When someone from the countryside first starts living in Tokyo, it might be easy to start to feel all kinds of complexes popping up. However, you can rest assured that most of the people actually living in Tokyo are originally from the countryside themselves. All those people you see walking around, thinking how fashionably they’re dressed? Many of those people, too, came from the countryside. All those Tokyo people creating the leading edge of things in fashion or in the music industry or in the media, many of them are from the countryside. Even the average, stylish Tokyo people you see on the streets are often actually from somewhere else. Ultimately, it’s often us people from the countryside creating and supporting new trends. You could say it’s our strength.
The way you should think about it is: you’re coming to Tokyo to create Tokyo. Forget about any inferiority complexes: just live in Tokyo while maintaining those good, country bumpkin bits about yourself.
I, for one, am a big fan of country bumpkin girls. It’s often the case that when I go to the apartment of a girl who came here from the countryside, I’ll be wondering why on earth she doesn’t have any curtains. Then it becomes my job to educate them. “You’re living on the first floor of a Tokyo apartment. Do you realize that people can see you?!” When you see them being so defenseless, it’s easy to see that they must’ve grown up in a community of great people. Surely she’s never had an experience like having her bicycle stolen just for leaving it unlocked somewhere for a while.
To tell you the truth, I’m actually originally from a busy part of Osaka — like the Shitamachi of Osaka — and I feel very proud of my town. So you could say I might not fully understand the feelings and complexes of a true country bumpkin. Among people like that, there are some who absolutely refuse to state the name of the place they’re originally from, even if it’s just their friends asking. Perhaps they’re from somewhere way worse than I can even imagine.
However, I really do wish people wouldn’t try to hide where they’re from, even if just for the sake of their hometown. People should be proud of their hometowns. They should love the place where they’re from. That’s one of the big reasons I wanted Morning Musume to sing the song “Furusato.”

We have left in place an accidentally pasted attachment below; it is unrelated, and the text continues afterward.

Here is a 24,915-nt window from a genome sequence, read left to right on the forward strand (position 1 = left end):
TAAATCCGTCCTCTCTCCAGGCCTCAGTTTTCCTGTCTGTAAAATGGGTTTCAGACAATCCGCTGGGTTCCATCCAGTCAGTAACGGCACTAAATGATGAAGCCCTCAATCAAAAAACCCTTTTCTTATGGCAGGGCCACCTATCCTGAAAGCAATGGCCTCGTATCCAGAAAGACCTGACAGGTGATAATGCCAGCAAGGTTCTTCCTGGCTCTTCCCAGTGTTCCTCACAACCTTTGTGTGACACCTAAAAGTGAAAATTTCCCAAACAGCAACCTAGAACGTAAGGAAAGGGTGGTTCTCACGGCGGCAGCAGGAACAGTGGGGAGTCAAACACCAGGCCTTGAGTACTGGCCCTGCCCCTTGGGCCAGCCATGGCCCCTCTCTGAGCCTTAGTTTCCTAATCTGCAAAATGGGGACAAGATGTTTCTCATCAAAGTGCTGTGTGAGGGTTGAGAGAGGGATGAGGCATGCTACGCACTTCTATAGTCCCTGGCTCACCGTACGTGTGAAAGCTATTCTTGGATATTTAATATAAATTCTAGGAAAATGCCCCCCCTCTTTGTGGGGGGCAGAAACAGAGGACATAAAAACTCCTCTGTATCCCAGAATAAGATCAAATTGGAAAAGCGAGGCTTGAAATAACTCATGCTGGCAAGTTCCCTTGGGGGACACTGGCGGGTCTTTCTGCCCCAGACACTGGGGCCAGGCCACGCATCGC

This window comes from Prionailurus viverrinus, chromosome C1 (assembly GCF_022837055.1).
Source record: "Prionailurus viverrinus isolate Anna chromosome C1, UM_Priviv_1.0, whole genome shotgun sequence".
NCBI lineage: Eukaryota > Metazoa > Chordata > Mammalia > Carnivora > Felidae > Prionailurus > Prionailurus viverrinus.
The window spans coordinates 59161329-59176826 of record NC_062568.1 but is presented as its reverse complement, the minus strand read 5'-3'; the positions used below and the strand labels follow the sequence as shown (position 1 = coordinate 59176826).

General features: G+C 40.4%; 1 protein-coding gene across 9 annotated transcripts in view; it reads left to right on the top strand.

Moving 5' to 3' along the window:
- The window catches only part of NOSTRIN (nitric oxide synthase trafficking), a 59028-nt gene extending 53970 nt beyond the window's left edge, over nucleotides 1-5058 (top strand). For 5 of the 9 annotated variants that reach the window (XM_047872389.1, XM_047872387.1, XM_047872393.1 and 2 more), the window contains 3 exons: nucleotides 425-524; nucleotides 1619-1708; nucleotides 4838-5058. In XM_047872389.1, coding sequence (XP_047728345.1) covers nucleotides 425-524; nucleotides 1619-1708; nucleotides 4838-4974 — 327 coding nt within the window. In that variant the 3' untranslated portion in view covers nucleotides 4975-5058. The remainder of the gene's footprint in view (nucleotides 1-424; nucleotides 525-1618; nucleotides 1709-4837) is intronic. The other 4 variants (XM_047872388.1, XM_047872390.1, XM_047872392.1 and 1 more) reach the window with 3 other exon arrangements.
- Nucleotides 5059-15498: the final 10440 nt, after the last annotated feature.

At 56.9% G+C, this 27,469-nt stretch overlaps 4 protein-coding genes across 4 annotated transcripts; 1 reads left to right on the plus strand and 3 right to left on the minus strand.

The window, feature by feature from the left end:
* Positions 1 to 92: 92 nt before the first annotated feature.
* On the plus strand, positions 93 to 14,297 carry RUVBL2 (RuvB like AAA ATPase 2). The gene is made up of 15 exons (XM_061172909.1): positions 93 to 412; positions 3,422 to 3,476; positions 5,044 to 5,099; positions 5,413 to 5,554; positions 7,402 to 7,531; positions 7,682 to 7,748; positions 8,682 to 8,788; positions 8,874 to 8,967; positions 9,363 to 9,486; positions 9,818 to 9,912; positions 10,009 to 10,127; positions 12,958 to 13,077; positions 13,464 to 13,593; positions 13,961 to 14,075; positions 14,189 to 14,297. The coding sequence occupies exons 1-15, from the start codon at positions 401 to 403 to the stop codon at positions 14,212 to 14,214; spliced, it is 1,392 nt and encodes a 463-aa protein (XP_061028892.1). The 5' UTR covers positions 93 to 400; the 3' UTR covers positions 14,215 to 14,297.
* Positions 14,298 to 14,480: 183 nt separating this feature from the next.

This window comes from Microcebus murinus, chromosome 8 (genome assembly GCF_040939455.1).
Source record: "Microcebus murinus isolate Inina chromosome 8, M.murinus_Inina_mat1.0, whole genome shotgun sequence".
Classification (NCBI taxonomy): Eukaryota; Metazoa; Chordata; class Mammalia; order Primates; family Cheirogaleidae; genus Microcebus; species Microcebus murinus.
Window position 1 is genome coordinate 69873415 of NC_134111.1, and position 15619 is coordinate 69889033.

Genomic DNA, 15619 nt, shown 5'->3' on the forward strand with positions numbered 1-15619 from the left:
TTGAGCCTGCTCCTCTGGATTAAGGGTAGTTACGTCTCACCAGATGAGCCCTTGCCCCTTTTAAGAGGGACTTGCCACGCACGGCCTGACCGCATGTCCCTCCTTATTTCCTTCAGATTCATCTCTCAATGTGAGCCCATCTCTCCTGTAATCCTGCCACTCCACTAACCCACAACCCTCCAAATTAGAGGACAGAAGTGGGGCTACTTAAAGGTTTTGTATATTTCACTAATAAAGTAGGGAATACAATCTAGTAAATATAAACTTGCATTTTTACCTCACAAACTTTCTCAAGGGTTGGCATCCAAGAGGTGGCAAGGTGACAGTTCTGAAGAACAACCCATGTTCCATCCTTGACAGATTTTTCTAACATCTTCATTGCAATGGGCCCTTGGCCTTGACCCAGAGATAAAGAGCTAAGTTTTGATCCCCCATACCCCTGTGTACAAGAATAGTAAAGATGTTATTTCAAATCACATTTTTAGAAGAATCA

When we were recording this song and I was doing my demo vocals, Abe was weeping as she listened. “Uwaaahhh!” When I asked her what was wrong, she said there was something about the song that just touched her. Abe, having moved from Muroran to Tokyo to live all by herself… she herself must’ve felt stressed about all sorts of things.
Moritaka Chisato has written songs like “Kono Machi” and many others where she sings about her hometown. To people who become stars like her, I’m sure writing songs like that is of great help to them on a personal level.
Morning Musume has several girls who have something that’s a bit awkward about them; members who aren’t quite as honest about their feelings as they could be. I’ve always told them they don’t have to force themselves to appear cool or refined, and I’ve told them there’s no need for them to try and hide their dialects. But whereas Vivian and Marcia are funny for their weird Japanese, I’ve warned Nakazawa Yuko to not think it’s the same thing as one’s dialect. “Don’t think you’ll be funny because of your Kansai dialect. Because if you do, and you are well-liked, you’re going to go in a different direction than the others in the group.” And yet, I still encourage her to speak in her Kansai dialect.
If you have a natural dialect and you’re able to have a normal, flowing conversation, I think you should keep speaking like that. There’s something lovable about dialects and how you can convey nuances that you just don’t get with standard Japanese. That’s why I really enjoy hearing them.
Maybe it’s just that I personally really like dialects. When I get to go to rural areas on tour, I always make it a point of listening to how the locals speak. But if I happen to go to a slightly more high class club in the area, it’s often the case that the girls there will be speaking in standard Japanese. I hate that. I’ve chosen to go for drinks at that place specifically, so I want to hear their strange dialects and get all excited, going “Huh, what was that? What’d you say?“
I really want to be spoiled by those warm, lovely dialects of those countryside girls.